What are the species of tuna?
- There are 8 species:
- Atlantic bluefin (also called Northern)
- Pacific bluefin
- Southern bluefin
What are the basic characteristics of the bluefin tuna?
- Located in the Mediterranean Sea; Iceland to the Canary Islands; and Newfoundland, Canada, to the Gulf of Mexico.
- Typically they swim from 1.74-4.5 mph to 9.20 mph. When chasing prey or to avoid predators, they swim up to 44-62 mph.
- They can dive to depths of 3,280 feet.
- Size for average mature adult:
- Length ranges from 6 ft 7 in – 8 ft 2 in; maximum 21 feet
- Weight 600 lbs.; maximum 1,600 lbs.
- In the 1970's the average weight was 1,200 lbs. and now the average is 600 lbs.
- They are” warm-blooded” – this keeps its core muscles warm (used for power and steady swimming).
- They can live up to 30 years, but few survive this long due to rampant overfishing.
- They eat herring, mackerel, hake, menhaden, squid and crustaceans.
- Their predators are orcas (killer whales) and sharks.
What is the state of bluefin tuna?
- Since the early 1900's when factory fishing was introduced, the bluefin numbers have been reduced by 90% and in the Mediterranean it is down to 97%.
- Between 1970 and 1998, there was 70% drop. This shows the rapid acceleration of the decline.
- In 2009, 72% decline in the Eastern Atlantic, and 82% decline in the Western Atlantic. In the same year, Monaco formally declared them as endangered.
- At a United Nations-backed conference aimed at regulating international trade in endangered species, the total ban on bluefin tuna fishing and trading was rejected on March 18,2010. The Convention on International Trade in Endangered Species (CITES) voted 68 to 20 with 30 European abstentions.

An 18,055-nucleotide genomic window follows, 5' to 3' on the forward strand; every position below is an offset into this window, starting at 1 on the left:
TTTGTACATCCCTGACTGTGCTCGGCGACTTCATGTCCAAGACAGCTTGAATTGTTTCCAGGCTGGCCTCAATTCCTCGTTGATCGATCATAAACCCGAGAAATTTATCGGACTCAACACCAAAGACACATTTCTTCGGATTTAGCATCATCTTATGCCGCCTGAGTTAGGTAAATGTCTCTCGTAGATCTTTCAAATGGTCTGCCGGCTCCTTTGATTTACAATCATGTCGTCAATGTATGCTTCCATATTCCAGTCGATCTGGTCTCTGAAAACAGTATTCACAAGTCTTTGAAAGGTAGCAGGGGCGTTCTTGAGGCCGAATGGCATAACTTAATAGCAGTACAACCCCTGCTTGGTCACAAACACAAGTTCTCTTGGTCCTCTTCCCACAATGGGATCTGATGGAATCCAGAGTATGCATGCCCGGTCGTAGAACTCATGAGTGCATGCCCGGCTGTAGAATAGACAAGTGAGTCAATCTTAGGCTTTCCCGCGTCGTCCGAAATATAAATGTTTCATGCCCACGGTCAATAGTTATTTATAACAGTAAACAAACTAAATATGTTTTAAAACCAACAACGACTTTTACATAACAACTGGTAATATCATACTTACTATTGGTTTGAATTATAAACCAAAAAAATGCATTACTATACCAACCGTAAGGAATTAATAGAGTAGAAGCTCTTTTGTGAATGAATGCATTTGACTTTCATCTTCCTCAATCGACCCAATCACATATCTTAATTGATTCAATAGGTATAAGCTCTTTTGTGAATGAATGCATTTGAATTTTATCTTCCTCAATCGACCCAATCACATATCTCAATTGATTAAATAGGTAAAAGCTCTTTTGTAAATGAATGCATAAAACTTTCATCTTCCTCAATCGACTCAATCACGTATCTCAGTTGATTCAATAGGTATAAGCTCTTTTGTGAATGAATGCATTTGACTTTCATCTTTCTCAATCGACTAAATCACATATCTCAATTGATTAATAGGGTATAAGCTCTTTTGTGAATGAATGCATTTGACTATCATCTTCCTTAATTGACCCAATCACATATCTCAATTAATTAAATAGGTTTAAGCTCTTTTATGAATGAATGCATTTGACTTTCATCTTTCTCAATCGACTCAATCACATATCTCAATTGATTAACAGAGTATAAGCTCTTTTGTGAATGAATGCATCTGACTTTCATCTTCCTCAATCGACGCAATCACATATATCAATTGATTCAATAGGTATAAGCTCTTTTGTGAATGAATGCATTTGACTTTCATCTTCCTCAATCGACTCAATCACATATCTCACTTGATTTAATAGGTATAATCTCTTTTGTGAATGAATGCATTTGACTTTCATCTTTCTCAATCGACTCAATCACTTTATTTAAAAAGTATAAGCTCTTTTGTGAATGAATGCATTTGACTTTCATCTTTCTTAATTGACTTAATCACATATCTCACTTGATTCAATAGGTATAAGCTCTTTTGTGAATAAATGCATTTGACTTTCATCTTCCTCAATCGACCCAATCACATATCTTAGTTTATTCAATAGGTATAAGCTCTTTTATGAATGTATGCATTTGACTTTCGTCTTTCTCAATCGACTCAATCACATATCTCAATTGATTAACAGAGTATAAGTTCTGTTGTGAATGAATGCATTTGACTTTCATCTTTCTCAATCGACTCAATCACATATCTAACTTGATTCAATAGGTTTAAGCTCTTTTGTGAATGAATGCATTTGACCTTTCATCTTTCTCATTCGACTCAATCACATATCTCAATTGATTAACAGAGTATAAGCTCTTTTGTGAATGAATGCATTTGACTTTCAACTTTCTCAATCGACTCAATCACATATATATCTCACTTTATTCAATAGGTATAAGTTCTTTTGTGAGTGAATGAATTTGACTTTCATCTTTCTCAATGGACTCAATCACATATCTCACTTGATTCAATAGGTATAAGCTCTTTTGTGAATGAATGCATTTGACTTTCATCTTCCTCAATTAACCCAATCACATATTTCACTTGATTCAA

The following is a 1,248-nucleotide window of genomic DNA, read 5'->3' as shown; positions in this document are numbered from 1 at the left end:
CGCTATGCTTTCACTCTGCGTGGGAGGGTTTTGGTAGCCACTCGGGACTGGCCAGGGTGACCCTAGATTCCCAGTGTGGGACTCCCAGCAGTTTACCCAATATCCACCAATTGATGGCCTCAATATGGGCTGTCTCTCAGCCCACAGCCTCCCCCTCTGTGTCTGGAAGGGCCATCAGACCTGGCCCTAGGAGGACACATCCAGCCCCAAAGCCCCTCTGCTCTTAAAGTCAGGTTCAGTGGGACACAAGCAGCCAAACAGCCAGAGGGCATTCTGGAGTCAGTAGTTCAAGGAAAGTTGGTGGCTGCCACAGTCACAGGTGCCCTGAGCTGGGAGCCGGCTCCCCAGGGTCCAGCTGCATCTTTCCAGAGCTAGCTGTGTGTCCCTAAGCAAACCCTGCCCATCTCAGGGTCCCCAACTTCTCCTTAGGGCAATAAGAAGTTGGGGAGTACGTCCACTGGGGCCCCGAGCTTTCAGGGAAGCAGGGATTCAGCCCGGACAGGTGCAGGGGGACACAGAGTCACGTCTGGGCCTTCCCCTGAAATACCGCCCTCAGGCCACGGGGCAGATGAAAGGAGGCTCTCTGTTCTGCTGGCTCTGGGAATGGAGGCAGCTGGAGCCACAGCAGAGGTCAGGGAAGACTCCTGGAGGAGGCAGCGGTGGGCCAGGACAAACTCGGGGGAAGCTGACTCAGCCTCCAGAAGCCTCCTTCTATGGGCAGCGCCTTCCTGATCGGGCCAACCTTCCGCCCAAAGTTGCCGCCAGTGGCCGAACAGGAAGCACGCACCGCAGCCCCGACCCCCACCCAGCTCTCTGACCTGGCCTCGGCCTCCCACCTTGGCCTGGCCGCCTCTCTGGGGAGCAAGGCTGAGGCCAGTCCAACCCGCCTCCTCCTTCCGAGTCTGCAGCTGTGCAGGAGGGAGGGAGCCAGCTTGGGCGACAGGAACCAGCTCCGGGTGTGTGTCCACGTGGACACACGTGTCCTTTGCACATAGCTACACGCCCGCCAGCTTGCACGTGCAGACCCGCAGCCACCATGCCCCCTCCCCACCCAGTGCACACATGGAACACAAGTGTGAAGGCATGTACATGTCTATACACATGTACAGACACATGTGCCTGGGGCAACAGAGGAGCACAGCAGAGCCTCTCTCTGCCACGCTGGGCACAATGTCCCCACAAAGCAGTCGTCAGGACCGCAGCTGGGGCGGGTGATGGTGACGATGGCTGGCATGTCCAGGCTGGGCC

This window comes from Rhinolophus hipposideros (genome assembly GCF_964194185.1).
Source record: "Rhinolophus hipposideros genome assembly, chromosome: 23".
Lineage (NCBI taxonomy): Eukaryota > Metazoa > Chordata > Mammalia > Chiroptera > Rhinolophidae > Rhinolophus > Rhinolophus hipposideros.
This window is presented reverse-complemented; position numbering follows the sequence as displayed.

Who is fishing them?
- Australia, Cape Verde, Croatia, Cypress, Greece, Italy, Indonesia, Japan, Libya, Malta, Mexico, Oman, Panama, the Philippines, Portugal, Spain, Tunisia, and Turkey. Half are operating in the Med.
- Japan and Australia are the largest fisheries.
Who is buying the bluefin tuna?
- They are used for sushi, sashimi and steaks. They are prepared in sushi as hon maguro or toro (tuna belly).
- It is a $7.2 billion industry around the world. The largest consumers are Japan.
- The suppliers are marine fisheries, not fish farms.
Toxins in bluefin tuna?
- There are elevated levels of mercury and PCBs in bluefin tuna. It should be avoided.
Why is bluefin tuna crucial?
- Bluefin tuna matures slowly and they are less resilient to fishing pressure.
- As part of the ocean's ecosystem, they are needed for preys and predators in the oceans.
How are the bluefin tuna fisheries regulated?
- The International Commission for the Conservation of Atlantic Tunas (ICCAT) is an inter-governmental fishery organization responsible for the conservation of tunas and tuna-like species in the Atlantic Ocean and its adjacent seas.
- Unfortunately, the international organization managed the underreporting of juvenile catches and illegal fishing. The fishing takes way exceed the international quotas.
How are they caught?
- Overfishing with hi-tech commercial fishing fleets and rampant illegal fishing will make the bluefin populations vanish from Mediterranean waters. They are in great danger.
- The bluefin tuna were traditionally caught with traps. Currently, purse seines are used instead and then the fish are transferred to tuna farms in cages to be fattened up.
- They are caught with purse seines, longlines, troll lines, and trap nets. Sometimes harpoons, handlines, pole-and-line, and nets.